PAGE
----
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John Hancock Mut. Life Ins. Co. v. De Costa


January 16, 1936


Appeal from the District Court of the United States for the Eastern District of Pennsylvania; George A. Welsh, Judge.

Author: Thompson

Before BUFFINGTON, DAVIS, and THOMPSON, Circuit Judges.

THOMPSON, Circuit Judge.

This is an appeal from a judgment of the District Court for the Eastern District of Pennsylvania. The appellee brought an action in assumpsit upon a policy of life insurance issued upon the life of her husband. She sued for the principal benefit of $5,000, for disability benefits of $50 per month, and for the return of two quarterly premiums. She alleged that about April 1, 1933, the insured contracted a mental disease which totally and permanently incapacitated him until his death on February 27, 1934; that she notified the appellant on or about April 7, 1933; and that she made two further premium payments in April and July, 1933. The defenses were that the policy lapsed on November 7, 1933, for nonpayment of the October premium; that the insured was not totally disabled until a period more than three months after the lapse of the policy; and that the insured failed to give appellant notice or due proof of his disability. The policy contained the following provision:

"If after the first premium or regular installment thereof shall have been paid hereunder and under the policy, the Insured prior to the anniversary of the policy nearest his sixtieth birthday shall become wholly and permanently disabled by bodily injury or disease sustained or contracted after the date hereof, so that thereby he will be wholly, continuously and permanently prevented from the pursuit of any form of mental or manual labor for compensation, gain or profit whatsoever, then, if there is no premium in default, and the policy is not being continued as paid-up or extended insurance under the non-forfeiture provisions thereof, the Company will upon receipt of due proof of such disability grant the following benefits subject to the terms and conditions hercin set forth.

"Beginning with the anniversary of the policy next succeeding the commencement of such disability the Company will waive the payment of further premiums during the continuance of the disability, and will pay to the Insured, from the date of the commencement of such disability, or to the beneficiary if disability results from insanity, subject to the conditions and limitations of this provision, with the written consent of the assignee, if any, a sum equal to one per centum of the face amount of the policy exclusive of any policy additions, and a like sum monthly thereafter during the continuance of the disability, until the maturity of the policy * * *."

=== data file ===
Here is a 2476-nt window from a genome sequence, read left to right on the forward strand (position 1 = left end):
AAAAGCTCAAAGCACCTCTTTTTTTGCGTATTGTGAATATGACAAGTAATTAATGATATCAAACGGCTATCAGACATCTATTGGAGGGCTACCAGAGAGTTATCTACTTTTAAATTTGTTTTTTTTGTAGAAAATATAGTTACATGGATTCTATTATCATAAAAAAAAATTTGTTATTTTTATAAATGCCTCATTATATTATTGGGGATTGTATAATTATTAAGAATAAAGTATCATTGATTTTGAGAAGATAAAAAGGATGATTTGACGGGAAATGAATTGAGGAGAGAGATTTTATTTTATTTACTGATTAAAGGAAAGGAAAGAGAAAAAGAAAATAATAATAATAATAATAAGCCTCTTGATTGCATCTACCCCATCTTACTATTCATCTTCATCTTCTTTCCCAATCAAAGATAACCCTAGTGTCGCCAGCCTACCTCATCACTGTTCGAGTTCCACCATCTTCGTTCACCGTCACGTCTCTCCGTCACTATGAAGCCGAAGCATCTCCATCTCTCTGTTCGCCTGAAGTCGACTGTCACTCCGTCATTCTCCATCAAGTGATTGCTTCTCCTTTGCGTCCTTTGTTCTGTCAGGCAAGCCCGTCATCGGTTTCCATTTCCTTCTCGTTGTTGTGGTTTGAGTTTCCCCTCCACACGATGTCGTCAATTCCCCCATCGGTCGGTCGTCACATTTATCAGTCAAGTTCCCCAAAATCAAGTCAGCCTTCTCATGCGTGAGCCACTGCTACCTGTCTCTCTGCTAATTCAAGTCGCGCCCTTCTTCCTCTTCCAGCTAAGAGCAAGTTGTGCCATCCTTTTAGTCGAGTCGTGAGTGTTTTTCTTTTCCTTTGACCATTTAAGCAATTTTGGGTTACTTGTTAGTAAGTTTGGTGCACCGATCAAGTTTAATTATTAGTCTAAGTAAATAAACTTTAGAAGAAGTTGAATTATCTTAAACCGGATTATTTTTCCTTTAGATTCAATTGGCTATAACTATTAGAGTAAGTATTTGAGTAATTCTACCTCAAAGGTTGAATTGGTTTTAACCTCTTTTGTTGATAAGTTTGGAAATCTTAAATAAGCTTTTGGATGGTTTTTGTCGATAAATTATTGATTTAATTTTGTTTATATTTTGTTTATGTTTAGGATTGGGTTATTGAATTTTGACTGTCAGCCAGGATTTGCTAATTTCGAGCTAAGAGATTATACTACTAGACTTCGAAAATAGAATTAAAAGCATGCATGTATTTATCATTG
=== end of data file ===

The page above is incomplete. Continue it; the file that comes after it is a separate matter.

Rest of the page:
The defense rested upon the theory that, as a matter of law, due proof of disability was a condition precedent to recovery and that insanity did not exclude the presenting of due proof. It also defended upon the ground that it in fact never received notice or due proof. At the conclusion of the case, the appellant, in furtherance of its theory, submitted, inter alia, the following point for charge: "If you find the insured was totally and permanently disabled on October 7, 1933, yet nevertheless due proof thereof was not furnished to and received by defendant subsequent to disability and prior to the date of default, then the plaintiff is not entitled to recover anything and your verdict must be in favor of the defendant."

The court refused this point but charged: "You will take this policy out with you. I am not going to charge that as a matter of law, members of the jury. I am going to ask you to read that policy yourselves and come to a conclusion as to whether the subsequent or prior notice should govern. That is an interpretation of the policy that is for you, and I give that to you with the explanation that the cause set forth by the plaintiff is one of mental disability and not physical disability."

The jury were thereby instructed that it was their duty to construe the written instrument -- an instruction clearly erroneous. As was stated by Chief Justice Marshall in Levy v. Gadsby, 3 Cranch, 180, 2 L. Ed. 404: "But in this case the question arises upon, a written instrument, and no principle is more clearly settled, than that the construction of a written evidence is exclusively with the court." We deem unnecessary further citation to the effect that it is the province of the court to construe written contracts and not the province of the jury. In the instant case the court should have given the jury clear and positive instructions as to whether due proof of disability was a condition precedent to the granting of the disability benefits provided by the contract of insurance; as to whether insanity of the assured avoided the necessity of giving due proof; and as to what constituted due proof. The refusal to give such instructions constituted substantial error.

The judgment is reversed with a venire de novo.


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